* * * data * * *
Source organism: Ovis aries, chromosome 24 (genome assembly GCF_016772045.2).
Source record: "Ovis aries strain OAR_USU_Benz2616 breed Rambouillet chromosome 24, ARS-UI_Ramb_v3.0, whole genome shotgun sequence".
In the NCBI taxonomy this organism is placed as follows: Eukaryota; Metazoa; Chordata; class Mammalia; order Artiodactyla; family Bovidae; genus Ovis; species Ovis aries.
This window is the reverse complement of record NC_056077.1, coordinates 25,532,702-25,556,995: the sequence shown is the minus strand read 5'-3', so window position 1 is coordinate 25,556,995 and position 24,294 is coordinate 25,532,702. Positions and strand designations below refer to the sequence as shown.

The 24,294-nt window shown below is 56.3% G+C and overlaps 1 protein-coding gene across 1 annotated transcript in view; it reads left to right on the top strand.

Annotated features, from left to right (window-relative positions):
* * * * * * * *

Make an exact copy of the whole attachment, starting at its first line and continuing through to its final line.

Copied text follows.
Source organism: Ovis aries, chromosome 24 (genome assembly GCF_016772045.2).
Source record: "Ovis aries strain OAR_USU_Benz2616 breed Rambouillet chromosome 24, ARS-UI_Ramb_v3.0, whole genome shotgun sequence".
In the NCBI taxonomy this organism is placed as follows: Eukaryota; Metazoa; Chordata; class Mammalia; order Artiodactyla; family Bovidae; genus Ovis; species Ovis aries.
This window is the reverse complement of record NC_056077.1, coordinates 25,532,702-25,556,995: the sequence shown is the minus strand read 5'-3', so window position 1 is coordinate 25,556,995 and position 24,294 is coordinate 25,532,702. Positions and strand designations below refer to the sequence as shown.

The 24,294-nt window shown below is 56.3% G+C and overlaps 1 protein-coding gene across 1 annotated transcript in view; it reads left to right on the top strand.

Annotated features, from left to right (window-relative positions):